Home Wordpress ACF Tips and Tricks (Advanced Custom Fields)

ACF Tips and Tricks (Advanced Custom Fields)



ACF (Advanced Custom Fields) is an amazing plugin for extending the already potent power of WordPress. Below I’ve collected some of the ACF tips and tricks I use, almost on a daily basis, to get the most out of it that I can.

If you’ve got any tips or tricks you use regularly for ACF, leave a comment below!

Create a Theme Options Page

If you’re creating a theme for a client, you’ll at some point need somewhere to store global settings, hence the reason it’s a core part of ACF from version 5 upwards .

I’ve seen it before where developers have created a page (an actual page post type) called “settings”, then pulled all the fields from that page using it’s ID. Doing that makes a real mess and can lead to issues where the page ID may not match from one site to another. If both are using the same theme then you’ve got a headache on your hands.

Note: The only caveat with using theme settings is that they don’t get pulled across when using the WP Import plugin. Therefore the only reliable way around the issue I’ve found is to copy the entire database from local MySQL to the server version (via an SQL export file). Not always ideal, but it does mean your live version is identical to the local one.

	if(function_exists('acf_add_options_page')) {
				'page_title' => 'Theme Settings',
				'menu_title' => 'Theme Settings',,
				'menu_slug'  => 'theme-settings',
				'capability' => 'manage_options'

More info: acf_add_options_page().

Only Show “Custom Fields” in Menu to Certain Users

Let’s face it, clients don’t usually understand the inner workings of WordPress, or sometimes even the basics, therefore you need to stop them breaking things. They can create posts and pages, yet that tends to be the limit.

The last thing you want a client doing is clicking the “Custom Fields” menu link and messing with something. Especially since anything they change is almost guaranteed to break their site.

Using the below code you can hide the page and menu link form everyone except the specific usernames you specify. It doesn’t just remove the menu link either. If a another user, no matter their role, tries to access that “Custom Fields” page, they’ll be told they don’t have access.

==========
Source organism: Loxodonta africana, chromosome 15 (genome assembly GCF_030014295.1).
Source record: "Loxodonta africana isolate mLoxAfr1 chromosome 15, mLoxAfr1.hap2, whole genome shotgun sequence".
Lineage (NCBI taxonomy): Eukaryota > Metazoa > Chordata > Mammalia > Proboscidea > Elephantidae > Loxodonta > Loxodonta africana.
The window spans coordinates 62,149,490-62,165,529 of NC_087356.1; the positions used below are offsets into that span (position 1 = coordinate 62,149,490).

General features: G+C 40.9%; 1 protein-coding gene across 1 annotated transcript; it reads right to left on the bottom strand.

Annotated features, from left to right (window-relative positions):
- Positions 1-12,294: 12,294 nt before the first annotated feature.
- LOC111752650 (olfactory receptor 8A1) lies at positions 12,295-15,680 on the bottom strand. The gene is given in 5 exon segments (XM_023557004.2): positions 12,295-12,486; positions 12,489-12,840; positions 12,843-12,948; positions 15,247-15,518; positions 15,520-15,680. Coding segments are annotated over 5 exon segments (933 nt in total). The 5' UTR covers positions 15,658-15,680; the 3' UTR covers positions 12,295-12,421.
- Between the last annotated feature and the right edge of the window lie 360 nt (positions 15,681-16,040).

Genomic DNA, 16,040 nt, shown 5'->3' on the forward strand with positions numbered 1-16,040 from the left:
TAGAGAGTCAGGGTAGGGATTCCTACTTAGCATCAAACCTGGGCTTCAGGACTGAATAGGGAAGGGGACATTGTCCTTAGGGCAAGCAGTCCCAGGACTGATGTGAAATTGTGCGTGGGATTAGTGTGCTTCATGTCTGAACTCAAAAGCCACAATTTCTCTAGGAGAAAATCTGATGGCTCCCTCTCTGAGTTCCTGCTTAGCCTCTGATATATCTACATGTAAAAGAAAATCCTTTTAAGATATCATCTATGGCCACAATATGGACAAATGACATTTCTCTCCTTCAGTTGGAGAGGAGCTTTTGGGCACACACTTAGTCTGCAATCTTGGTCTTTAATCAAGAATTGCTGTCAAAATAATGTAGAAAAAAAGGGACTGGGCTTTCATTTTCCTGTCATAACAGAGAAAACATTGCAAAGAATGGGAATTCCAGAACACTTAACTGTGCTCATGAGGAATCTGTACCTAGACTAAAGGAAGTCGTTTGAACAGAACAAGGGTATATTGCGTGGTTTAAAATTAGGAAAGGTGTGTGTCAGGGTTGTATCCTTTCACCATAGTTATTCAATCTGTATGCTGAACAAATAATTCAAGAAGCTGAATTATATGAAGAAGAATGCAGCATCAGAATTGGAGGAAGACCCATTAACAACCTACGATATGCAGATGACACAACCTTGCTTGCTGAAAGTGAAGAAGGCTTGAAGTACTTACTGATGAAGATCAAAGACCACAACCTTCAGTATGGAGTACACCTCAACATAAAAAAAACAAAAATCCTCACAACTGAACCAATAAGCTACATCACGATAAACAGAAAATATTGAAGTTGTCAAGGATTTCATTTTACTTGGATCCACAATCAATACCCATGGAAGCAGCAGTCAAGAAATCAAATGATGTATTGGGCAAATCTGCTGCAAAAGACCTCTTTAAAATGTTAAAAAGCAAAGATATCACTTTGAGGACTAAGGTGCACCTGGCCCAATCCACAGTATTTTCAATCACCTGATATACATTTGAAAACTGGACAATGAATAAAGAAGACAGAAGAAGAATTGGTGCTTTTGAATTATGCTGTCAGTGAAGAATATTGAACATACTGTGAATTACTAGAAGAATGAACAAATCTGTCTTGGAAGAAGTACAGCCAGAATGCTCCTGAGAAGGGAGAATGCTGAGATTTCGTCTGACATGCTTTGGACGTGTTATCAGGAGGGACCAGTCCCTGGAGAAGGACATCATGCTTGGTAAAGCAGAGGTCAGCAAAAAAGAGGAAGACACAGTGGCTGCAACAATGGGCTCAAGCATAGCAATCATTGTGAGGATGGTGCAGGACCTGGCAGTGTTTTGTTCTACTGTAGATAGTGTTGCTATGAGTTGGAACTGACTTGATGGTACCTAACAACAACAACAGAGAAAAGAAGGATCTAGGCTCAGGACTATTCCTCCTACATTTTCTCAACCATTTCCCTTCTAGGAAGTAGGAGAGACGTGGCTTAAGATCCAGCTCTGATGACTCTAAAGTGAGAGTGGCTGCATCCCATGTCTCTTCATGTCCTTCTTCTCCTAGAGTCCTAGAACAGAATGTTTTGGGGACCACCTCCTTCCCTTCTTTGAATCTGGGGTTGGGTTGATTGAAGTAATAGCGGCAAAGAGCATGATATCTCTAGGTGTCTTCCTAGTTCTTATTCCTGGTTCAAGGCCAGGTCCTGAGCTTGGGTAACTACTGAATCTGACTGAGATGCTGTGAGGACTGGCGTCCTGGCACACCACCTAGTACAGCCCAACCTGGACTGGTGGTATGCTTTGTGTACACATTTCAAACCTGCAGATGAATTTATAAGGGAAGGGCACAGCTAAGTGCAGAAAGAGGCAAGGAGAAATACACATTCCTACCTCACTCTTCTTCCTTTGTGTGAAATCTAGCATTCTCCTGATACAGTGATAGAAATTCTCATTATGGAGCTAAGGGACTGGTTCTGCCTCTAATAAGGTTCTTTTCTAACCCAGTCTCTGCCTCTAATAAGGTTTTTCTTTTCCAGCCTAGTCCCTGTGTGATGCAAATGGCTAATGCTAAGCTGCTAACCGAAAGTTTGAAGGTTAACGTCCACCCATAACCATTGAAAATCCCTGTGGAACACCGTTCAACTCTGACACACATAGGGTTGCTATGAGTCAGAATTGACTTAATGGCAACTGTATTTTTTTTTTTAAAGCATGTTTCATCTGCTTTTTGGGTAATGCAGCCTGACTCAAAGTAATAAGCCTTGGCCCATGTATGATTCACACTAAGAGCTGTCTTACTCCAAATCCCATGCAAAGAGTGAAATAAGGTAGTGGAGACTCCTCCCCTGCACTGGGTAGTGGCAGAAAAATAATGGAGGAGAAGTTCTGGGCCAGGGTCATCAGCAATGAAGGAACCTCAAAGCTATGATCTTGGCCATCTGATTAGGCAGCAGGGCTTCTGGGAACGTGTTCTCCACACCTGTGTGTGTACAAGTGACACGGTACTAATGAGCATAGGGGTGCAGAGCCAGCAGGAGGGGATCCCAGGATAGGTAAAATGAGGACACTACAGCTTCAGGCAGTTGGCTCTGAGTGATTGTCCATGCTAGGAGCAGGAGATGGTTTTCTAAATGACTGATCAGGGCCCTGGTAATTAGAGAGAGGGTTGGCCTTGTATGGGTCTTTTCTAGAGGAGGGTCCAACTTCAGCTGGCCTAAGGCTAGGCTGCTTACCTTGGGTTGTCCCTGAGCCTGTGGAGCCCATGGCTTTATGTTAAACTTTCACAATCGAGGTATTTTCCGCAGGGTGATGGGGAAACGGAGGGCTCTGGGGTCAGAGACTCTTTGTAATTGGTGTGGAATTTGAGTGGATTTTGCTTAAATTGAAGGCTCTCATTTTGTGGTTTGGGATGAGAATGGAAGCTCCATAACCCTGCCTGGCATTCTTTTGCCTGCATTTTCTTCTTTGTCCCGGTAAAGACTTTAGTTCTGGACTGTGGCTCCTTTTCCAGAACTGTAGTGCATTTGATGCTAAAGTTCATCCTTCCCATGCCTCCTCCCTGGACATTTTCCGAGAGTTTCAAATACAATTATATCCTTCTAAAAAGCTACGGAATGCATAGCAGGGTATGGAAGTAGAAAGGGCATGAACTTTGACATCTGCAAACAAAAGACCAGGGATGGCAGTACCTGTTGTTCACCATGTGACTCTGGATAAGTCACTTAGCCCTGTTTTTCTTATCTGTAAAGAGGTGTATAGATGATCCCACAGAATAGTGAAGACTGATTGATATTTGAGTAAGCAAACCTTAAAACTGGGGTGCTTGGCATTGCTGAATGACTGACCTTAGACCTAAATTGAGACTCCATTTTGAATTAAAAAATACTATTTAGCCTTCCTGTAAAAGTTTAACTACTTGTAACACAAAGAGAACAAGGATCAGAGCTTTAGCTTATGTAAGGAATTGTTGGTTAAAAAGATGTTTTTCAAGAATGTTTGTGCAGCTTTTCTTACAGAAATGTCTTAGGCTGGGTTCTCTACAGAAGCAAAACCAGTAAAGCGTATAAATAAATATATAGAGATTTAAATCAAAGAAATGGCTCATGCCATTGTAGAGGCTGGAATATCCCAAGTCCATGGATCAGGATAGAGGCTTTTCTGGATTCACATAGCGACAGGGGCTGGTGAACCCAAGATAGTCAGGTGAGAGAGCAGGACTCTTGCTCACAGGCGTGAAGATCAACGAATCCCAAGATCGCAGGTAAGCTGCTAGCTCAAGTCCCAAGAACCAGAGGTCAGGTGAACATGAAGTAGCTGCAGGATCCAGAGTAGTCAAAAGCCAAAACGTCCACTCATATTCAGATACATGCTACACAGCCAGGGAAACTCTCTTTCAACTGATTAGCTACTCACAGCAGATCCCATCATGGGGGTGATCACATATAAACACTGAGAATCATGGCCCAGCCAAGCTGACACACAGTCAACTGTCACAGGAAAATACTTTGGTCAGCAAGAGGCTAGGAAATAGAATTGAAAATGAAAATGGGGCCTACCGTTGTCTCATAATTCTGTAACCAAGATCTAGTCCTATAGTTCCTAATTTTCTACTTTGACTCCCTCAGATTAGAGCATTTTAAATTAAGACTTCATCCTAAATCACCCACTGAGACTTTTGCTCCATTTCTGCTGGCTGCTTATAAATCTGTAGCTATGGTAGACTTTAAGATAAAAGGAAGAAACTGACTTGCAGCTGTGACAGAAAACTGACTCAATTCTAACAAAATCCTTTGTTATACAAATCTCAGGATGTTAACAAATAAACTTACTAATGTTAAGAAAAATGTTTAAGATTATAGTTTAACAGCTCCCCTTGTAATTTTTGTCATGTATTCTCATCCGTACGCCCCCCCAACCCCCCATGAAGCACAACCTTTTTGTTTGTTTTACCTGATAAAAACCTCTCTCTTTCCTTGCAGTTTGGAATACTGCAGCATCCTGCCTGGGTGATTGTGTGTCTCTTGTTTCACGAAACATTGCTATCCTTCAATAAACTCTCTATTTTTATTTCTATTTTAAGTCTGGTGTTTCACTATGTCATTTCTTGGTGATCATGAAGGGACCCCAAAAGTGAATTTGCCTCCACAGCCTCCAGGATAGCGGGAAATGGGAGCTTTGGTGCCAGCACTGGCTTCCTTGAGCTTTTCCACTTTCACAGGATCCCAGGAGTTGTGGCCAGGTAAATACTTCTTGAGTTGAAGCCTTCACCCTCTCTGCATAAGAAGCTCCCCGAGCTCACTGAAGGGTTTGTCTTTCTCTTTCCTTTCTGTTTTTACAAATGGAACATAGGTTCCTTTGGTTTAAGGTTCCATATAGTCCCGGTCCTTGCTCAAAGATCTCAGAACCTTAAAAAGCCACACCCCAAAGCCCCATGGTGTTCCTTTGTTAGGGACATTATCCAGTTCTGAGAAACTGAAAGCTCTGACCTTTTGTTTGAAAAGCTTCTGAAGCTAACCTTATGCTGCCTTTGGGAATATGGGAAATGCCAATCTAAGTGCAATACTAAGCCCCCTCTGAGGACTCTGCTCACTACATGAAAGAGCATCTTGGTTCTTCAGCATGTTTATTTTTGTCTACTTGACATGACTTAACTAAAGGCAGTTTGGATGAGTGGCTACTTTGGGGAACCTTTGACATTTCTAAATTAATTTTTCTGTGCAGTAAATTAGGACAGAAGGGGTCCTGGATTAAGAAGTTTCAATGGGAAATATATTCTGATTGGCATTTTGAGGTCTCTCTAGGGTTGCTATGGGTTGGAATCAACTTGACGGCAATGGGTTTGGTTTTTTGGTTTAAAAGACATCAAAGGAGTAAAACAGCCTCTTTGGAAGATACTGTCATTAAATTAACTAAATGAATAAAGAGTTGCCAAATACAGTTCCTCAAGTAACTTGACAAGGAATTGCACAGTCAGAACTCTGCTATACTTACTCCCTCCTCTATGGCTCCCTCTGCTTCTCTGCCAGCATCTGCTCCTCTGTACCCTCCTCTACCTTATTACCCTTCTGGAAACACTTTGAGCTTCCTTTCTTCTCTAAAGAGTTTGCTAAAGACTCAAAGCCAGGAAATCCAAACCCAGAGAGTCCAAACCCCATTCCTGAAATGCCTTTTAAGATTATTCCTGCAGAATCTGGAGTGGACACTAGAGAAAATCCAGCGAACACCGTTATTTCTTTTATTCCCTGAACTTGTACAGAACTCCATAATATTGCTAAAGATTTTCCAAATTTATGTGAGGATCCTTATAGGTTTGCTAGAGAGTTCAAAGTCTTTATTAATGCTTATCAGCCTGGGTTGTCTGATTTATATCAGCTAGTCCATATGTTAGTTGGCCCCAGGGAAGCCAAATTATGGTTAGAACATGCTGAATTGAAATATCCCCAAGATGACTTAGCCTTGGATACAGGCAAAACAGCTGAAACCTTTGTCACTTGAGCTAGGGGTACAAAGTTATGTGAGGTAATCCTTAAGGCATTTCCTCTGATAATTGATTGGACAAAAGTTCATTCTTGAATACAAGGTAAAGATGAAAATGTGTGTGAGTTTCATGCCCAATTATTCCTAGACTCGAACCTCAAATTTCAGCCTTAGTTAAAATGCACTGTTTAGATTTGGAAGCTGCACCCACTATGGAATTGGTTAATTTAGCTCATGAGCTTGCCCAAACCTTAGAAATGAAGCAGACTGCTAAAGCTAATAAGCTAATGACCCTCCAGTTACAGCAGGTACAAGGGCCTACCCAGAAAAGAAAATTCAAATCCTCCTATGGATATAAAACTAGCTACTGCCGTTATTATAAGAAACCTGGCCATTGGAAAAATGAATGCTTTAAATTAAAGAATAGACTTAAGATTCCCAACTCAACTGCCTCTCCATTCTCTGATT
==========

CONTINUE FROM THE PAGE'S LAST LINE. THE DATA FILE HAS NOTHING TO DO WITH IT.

function acf_hide_menu_item() {
		$current_user = wp_get_current_user();

		if(is_admin() && !$current_user->user_login == 'admin') {
			add_filter('acf/settings/show_admin', '__return_false');

	add_action('init', 'acf_hide_menu_item');

More info: Hide the ACF menu.

Save and Load Fields from Your Theme

A big issue with ACF for theme development is having two versions of all your fields. One set lives locally and another lives on the live version. This is even more problematic when you have multiple sites using the same theme and fields.

The solution to that problem is ACF’s Sync feature. The way it works is by saving and loading the custom fields via JSON files in your theme.

Once you upload your theme you’ll get a new menu link show up on the “Custom Fields” page, titled “Sync”. Therefore every time you change some fields locally and upload your theme, you can simply click the “Sync” link on the live site to import the fields from your theme to the database.

If you’re wondering why you’d need to sync them at all, you actually don’t have to. However, if the theme changes on the site at any point it’s always good to have the fields saved in the database and not only be part of the theme.

	//---- Save JSON fields
	function acf_json_save_point($path) {
		$path = get_template_directory() . '/third-party/acf/json/';

		return $path;

	add_filter('acf/settings/save_json', 'acf_json_save_point');

	//---- Load JSON fields
	function acf_json_load_point($paths) {

		$paths[] = get_template_directory() . '/third-party/acf/json/';

		return $paths;

	add_filter('acf/settings/load_json', 'acf_json_load_point');

More info: ACF local JSON.

Add API Key to Back-End Google Maps

ACF has a field type called “Google Map”. What it does is let the WordPress user select a location on a map, which then shows on the front-end of the site in the same way.

The issue however is Google requires all maps use an API key, but how do you add an API key to the ACF plugin? Luckily the brilliant developers over at ACF have added a filter for us to use:

	function acf_google_api_key() {
		acf_update_setting('google_api_key', 'KEY');

	add_action('acf/init', 'acf_google_api_key');

More info: ACF Google Maps API Key.

Get Advertisements from Theme Settings

A handy trick I came up with when developing the latest version of Inspirational Pixels was to make the advertisements easier to manage.

By using an ACF “Group” field, I added all my advertisement codes to the theme settings page (mentioned above). I then created a function to check those ads are populated and pull them in if they are, just by using the field name.

	function get_advertisement($ad_name = false) {
		$ads = get_field('ads', 'options');

			$ad_name &&
			(isset($ads[$ad_name]) && $ads[$ad_name] != '')
		) {
			return $ads[$ad_name];

Here’s how you’d use the field, just by calling the field name. We don’t need to specific it’s a theme settings field by adding ‘option’ as the ID, since we’ve done that in the function above.

<?php get_advertisement('header_horizontal'); ?>




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